We tested the HDR brightness in the 'Cinema' HDR Picture Mode with Panel Brightness and Adjust Contrast at '100', and Color Temperature on 'Warm 50'. We tested it with LED Local Dimming on 'High', but we also measured the peak window brightness with it on 'Medium' to see if there's any difference:
There's no noticeable difference between both settings, so you can use either.
If you find HDR too dim you can achieve a brighter EOTF by enabling HDR Tone Mapping and setting Auto Dynamic Contrast to 'High'. This makes most images appear brighter than they should, as you can see in this EOTF, but it doesn't get the overall peak brightness.
The HDR brightness in Game Mode is extremely similar to outside of Game Mode. We measured it to be a bit dimmer, but it's hard to tell.
The gray uniformity is mediocre, but this can vary between units. There's noticeable dirty screen effect in the center with patchy areas. It's especially visible while using the TV as a monitor with full-screen documents open, and it's also distracting while watching sports with large playing surfaces like football or hockey. Uniformity is much better in near-dark scenes.
The LG QNED99 has decent black uniformity. Without local dimming the screen looks gray and there are patchy areas, but the local dimming feature really improves it. You can see the blooming around the center cross, but it's not as bad as the LG NANO99 8k 2020. Keep in mind that uniformity can vary between units.
The LG QNED99 has decent viewing angles, which is expected from an IPS panel. The image remains fairly accurate when you view it off-center, but colors start to washout, and the screen looks darker at really wide angles.
The reflection handling is very good. It uses a different type of semi-gloss finish than the LG NANO99 8k 2020, so there's more light reflecting directly back. Still, combined with the high peak brightness, visibility shouldn't be an issue in most well-lit rooms.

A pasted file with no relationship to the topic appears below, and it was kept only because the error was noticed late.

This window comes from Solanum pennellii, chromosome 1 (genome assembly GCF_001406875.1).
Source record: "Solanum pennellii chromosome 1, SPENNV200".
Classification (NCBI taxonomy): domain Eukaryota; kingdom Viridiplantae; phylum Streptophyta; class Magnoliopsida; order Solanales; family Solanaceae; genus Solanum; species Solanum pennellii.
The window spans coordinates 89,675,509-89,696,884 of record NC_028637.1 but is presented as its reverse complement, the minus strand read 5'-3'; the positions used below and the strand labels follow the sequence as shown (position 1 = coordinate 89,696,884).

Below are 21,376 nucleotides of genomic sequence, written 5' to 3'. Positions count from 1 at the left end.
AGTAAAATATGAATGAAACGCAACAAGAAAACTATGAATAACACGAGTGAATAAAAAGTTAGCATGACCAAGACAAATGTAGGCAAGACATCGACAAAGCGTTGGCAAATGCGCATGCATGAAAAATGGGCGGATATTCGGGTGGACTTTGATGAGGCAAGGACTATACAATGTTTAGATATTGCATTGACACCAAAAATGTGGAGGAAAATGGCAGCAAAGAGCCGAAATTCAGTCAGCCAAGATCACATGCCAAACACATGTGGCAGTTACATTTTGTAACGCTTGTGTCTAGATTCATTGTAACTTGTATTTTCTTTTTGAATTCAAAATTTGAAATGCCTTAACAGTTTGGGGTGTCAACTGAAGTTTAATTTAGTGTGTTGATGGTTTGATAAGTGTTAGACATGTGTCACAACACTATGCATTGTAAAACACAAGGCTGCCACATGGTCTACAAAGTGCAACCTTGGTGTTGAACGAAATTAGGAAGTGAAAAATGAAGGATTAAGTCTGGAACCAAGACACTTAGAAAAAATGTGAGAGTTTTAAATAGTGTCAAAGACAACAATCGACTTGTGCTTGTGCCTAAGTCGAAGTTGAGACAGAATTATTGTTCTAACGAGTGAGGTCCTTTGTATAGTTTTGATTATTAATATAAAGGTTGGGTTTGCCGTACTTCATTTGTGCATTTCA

The out-of-the-box accuracy is decent. Colors are slightly off, but it shouldn't be noticeable for most people. However, white balance is inaccurate, especially pure whites, and the color temperature is colder than our 6500K target, giving the image a blue tint. Gamma doesn't follow the 2.2 target well either, as most scenes are over-brightened. Keep in mind that accuracy can vary between units.
The LG QNED99 has fantastic accuracy after calibration. Any issues from before calibration are fixed as gamma is nearly perfect and the color temperature is very close to the target.
See our recommended settings here.
Unlike other 8k TVs that we've tested like the Samsung QN800A 8k QLED, there aren't any dithering issues with native 8k content and it's displayed perfectly. We confirmed there aren't any artifacts, and you can see in this photo all the pixels are separate from each other.
The LG QNED99 uses a BGR subpixel layout, which doesn't affect picture quality, but may hurt text clarity when using it as a PC monitor. You can read more about it here.
The LG QNED99 displays a great, wide color gamut for HDR content. Although its coverage of the wider Rec. 2020 color space is a bit limited, it has exceptional coverage of the commonly-used DCI P3 color space.
The LG QNED99 has decent gradient handling, but it's a downgrade from the LG NANO99 8k 2020. There's noticeable banding with grays and greens, especially with darker shades. The Smooth Gradation setting helps smooth out gradients in the test pattern and real content, but this comes at the loss of fine details.
There are no signs of temporary image retention after displaying a high-contrast static image, but this can vary between units.
While some IPS panels like this have some temporary image retention, this doesn't seem to be permanent as the IPS panel in our long-term test appears to be immune.
The LG QNED99 has a backlight strobing feature, which is commonly known as black frame insertion. It helps improve the appearance of motion, but it dims the screen more than on the LG NANO99 8k 2020. Also, it only flickers at 60Hz and not 120Hz.
The LG QNED99 can interpolate 30 and 60 fps content up to 120 fps, which creates the effect known as the Soap Opera Effect. The motion interpolation feature works well with slower scenes, like those with dialogue, but it struggles to keep up with faster scenes and causes artifacts.
Due to the quick response time, there's some stutter with lower-frame rate content as each frame is held on longer. Enabling the motion interpolation feature can help reduce the stutter.